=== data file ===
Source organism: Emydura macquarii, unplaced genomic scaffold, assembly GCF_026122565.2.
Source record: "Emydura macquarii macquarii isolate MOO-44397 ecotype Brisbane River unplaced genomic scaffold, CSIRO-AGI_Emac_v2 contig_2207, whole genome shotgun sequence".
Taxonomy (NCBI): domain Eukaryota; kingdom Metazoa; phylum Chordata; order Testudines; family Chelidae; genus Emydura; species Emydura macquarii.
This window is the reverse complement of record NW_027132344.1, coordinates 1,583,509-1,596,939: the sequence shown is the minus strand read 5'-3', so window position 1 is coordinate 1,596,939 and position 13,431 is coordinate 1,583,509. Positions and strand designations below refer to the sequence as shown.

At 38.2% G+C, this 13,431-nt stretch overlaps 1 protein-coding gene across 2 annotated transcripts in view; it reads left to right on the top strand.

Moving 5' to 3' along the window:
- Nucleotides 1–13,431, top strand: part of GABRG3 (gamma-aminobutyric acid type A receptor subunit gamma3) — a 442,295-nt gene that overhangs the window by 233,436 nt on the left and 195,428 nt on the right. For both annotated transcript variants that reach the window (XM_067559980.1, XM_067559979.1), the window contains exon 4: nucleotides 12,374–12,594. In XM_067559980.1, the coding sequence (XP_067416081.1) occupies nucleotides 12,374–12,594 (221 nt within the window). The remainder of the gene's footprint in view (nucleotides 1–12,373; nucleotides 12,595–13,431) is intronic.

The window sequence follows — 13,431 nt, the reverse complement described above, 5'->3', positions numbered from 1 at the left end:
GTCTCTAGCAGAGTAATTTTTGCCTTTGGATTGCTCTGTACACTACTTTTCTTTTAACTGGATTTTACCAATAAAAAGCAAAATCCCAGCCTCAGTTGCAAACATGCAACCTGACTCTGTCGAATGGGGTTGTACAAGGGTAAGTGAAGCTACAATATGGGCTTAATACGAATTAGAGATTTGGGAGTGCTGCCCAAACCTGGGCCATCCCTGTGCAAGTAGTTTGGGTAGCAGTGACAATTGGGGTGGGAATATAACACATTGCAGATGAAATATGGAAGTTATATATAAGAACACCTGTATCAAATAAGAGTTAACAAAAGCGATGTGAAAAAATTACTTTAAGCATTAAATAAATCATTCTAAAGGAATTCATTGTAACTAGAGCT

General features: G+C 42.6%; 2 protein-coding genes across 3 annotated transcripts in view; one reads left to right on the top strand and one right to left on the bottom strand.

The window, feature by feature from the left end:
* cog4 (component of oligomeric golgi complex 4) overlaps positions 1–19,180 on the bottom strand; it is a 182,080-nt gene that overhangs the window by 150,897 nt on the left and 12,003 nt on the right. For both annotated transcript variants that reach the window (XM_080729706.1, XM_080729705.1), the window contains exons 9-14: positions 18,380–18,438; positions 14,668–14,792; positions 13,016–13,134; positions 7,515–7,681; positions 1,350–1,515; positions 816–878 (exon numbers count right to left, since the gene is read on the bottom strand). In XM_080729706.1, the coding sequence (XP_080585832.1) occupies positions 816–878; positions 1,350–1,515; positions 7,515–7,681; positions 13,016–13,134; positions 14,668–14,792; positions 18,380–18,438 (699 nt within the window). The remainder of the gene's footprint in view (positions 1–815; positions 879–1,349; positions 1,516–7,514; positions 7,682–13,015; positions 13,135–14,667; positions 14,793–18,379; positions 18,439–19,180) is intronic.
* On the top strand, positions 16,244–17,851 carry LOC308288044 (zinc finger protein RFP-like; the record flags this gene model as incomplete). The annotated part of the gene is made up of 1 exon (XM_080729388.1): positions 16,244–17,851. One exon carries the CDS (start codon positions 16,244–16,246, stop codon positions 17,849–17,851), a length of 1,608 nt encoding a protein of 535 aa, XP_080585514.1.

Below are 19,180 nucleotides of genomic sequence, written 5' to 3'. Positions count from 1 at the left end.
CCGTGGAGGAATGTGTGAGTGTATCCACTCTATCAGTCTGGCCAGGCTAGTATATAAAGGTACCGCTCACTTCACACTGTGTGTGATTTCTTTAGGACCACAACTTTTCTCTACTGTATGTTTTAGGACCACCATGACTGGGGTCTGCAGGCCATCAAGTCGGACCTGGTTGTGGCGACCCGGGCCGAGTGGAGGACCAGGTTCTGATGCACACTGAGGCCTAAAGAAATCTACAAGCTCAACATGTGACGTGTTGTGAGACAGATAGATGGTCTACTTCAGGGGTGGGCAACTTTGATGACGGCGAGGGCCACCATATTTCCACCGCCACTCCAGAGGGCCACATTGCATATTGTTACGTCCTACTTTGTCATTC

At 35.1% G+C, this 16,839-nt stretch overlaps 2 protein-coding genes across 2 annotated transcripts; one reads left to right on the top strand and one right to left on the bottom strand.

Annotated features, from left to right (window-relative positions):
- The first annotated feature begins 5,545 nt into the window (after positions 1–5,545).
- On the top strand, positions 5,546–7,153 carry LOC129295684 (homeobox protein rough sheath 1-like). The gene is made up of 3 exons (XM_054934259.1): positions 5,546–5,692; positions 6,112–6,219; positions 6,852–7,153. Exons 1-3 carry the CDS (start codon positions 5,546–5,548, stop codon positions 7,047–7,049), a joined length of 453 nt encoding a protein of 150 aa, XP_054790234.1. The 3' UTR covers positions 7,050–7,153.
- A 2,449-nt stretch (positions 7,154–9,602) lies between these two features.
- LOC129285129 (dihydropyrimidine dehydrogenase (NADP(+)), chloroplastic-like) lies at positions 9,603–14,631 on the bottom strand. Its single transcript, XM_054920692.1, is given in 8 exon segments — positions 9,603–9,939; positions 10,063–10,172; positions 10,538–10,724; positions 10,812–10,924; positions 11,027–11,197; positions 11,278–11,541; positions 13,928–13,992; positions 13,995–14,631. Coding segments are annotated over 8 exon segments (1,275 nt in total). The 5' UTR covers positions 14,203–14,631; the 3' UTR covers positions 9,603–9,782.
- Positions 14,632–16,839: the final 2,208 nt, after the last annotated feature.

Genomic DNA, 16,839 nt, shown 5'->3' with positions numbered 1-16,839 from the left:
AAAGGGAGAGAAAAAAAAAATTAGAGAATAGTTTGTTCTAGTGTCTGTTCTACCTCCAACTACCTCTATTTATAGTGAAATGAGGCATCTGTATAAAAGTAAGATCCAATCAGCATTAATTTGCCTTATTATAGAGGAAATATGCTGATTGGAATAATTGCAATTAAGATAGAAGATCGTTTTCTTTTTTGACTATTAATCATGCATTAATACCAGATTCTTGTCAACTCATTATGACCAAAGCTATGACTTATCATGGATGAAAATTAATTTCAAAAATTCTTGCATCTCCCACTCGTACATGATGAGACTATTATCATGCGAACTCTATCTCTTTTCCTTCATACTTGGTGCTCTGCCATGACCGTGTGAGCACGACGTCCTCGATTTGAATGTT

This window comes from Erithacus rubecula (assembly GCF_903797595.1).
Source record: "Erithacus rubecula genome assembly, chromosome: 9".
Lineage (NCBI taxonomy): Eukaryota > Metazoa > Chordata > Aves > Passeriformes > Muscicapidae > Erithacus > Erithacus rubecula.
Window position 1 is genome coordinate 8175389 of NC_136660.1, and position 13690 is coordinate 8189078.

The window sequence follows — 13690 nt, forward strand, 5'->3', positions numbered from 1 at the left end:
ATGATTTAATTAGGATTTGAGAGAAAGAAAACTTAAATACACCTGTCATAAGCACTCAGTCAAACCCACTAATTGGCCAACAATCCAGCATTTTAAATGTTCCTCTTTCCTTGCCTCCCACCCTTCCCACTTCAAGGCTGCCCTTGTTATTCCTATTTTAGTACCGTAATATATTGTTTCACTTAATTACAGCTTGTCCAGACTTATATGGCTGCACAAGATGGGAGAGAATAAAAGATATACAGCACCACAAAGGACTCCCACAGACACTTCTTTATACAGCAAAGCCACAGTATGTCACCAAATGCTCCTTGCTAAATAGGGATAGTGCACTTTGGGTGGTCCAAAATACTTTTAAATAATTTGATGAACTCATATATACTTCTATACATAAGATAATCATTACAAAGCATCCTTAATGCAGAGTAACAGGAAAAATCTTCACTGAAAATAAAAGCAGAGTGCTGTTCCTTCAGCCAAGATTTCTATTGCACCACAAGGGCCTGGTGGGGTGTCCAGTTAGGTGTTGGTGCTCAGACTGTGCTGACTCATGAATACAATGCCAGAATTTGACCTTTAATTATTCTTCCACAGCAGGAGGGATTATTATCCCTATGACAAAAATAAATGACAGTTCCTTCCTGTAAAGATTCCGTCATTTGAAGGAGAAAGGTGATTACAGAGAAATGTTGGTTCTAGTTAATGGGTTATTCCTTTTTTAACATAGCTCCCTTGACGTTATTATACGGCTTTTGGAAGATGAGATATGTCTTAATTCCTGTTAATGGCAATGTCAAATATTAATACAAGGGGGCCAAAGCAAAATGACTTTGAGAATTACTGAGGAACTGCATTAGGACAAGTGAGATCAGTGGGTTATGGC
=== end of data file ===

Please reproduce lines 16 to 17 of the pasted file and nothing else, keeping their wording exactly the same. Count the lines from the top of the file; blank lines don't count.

At 35.1% G+C, this 16,839-nt stretch overlaps 2 protein-coding genes across 2 annotated transcripts; one reads left to right on the top strand and one right to left on the bottom strand.

Annotated features, from left to right (window-relative positions):